By Hlubi Shivanda
In a connected and smart society, digital transformation has become one of the key strategies governments are adopting to promote inclusive growth. A digital driven revolution has brought with it many opportunities but developing countries continue to lag behind due to various challenges. One of the challenges facing South Africa in adopting The Fourth Industrial Revolution (4IR) for economic growth, inclusive of this, is the country’s ability to bridge its digital divide and the lack of access to technology in various communities.
As a case study, South Africa is one of the few African countries that have embraced the 'smart' agenda through promoting the digital transformation of government, business and society among other things. This is according to a study by the Research Gate which explored the opportunities and challenges confronting the South African government in implementing policy reforms aimed at leveraging the benefits of the digital driven 4IR.
Samsung South Africa has long-recognised the philosophy of investing in the country’s technological advancement as this is intrinsically linked to economic growth. This is why Samsung is spearheading large-scale ICT-driven initiatives aimed at empowering previously disadvantaged societies and introducing disruptive innovation that contributes to superior networks that reach remote areas, makes provision of low-cost smartphones, and products that have an increased shelve life.
Both globally and locally, there is clear consensus that Samsung is positioned to contribute to sustainable growth, to devote its human resource and technology to create superior products and services. Samsung is undoubtedly a leader in the global ICT industry, and its advocacy to the United Nations Development Goals (UNDG’s) of “Quality Education” and “Reduced Inequalities” aims to improve access to technology, information and communication services.
To date, there are 380 Samsung Smart Schools around the world. In regions especially in need of help, Samsung is helping find high-level solutions that meet the specific needs of local schoolchildren. For more developed regions, the Smart Schools initiative is helping bring technology to students so that they're able to access the Internet in the very same way you might be reading this article right now. We hope that these efforts can help bridge the pertinent connectivity gap around the world.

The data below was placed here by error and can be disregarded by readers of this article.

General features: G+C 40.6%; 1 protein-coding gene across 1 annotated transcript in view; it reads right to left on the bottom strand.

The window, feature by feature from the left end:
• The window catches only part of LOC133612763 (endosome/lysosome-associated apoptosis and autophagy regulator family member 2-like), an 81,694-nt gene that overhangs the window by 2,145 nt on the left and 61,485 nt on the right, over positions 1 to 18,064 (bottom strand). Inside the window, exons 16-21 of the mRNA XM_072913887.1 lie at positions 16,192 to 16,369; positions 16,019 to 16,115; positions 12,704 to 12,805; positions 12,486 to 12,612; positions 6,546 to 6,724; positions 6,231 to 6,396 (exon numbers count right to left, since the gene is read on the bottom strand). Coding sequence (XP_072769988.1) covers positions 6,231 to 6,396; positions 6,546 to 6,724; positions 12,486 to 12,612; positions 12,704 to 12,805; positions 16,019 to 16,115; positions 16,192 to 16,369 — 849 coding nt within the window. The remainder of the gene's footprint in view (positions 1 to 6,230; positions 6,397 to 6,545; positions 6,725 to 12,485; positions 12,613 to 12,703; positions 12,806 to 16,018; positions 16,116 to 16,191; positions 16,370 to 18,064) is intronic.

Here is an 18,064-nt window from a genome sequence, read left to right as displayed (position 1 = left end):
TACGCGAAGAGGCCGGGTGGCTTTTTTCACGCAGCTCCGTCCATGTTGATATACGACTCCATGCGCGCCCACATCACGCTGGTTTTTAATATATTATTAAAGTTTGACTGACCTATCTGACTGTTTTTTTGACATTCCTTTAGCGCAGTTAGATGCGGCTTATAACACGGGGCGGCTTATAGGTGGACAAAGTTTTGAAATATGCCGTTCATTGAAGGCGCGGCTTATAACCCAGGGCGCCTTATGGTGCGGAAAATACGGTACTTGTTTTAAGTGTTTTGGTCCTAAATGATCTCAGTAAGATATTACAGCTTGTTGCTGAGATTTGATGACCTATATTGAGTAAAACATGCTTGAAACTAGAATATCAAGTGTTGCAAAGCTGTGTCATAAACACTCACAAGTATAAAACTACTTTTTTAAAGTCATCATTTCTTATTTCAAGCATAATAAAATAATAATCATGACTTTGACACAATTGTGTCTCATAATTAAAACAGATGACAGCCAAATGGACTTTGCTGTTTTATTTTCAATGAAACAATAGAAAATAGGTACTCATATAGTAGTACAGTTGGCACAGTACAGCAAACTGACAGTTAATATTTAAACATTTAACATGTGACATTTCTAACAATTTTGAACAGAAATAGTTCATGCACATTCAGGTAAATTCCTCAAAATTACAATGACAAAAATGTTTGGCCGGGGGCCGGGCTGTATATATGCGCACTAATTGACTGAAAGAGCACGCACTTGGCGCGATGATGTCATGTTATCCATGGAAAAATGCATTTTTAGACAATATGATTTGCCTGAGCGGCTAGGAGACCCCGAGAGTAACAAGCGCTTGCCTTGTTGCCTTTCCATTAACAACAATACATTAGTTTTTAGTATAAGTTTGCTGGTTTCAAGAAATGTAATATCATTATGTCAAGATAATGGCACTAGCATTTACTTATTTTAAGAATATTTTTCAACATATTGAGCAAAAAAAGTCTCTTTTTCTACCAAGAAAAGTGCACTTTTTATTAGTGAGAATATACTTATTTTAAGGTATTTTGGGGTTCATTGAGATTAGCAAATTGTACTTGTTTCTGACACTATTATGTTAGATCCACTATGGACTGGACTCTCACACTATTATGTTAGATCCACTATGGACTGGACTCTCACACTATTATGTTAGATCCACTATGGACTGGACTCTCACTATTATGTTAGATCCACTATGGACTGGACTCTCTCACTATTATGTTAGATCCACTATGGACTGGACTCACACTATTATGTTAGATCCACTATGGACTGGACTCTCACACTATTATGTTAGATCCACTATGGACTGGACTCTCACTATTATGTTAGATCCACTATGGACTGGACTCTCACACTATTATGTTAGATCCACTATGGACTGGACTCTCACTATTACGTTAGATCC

With the challenges facing South Africa when it comes to meeting its objective of using 4IR to promote economic growth, it is important for corporates to collaborate with government in public private partnerships (PPPs) to achieve these goals. Samsung is one of these strategic partners. As a company, we have over the years continued to invest in South Africa. One of our investment goals is to remain an active contributor to the future of the South African economy and a strong supporter of economic transformation in a manner inspired by the transformative impact of economic investment that took South Korea from one of the poorest countries in the world to one of the most successful economies.
Recently, our Global CEO, Mr. Jong-Hee Han visited South Africa and met with the Minister of Trade, Industry and Competition, Mr. Minister Ebrahim Patel and Minister of International Relations and Cooperation, Dr. Naledi Pandor to discuss Samsung’s long-standing partnership and collaboration with the South African government, as well as possible future opportunities for growth and further investment. This includes high-level measurable outcomes such as greater investment that will result in job creation and enhanced production capacity as well as potential for exporting, improved competitiveness and local economic development.
As Samsung, we aim to build on the landmark multimillion-rand Equity Equivalent Investment Programme (EEIP), in partnership with the Department of Trade, Industry and Competition (DTIC) and sector support from the Department of Communications and Digital Technologies, which has seen three years of sustained success since May 2019. Our ten-year plan aims to address key developmental aspects linked to the National Development Plan and the overall transformation of the economy.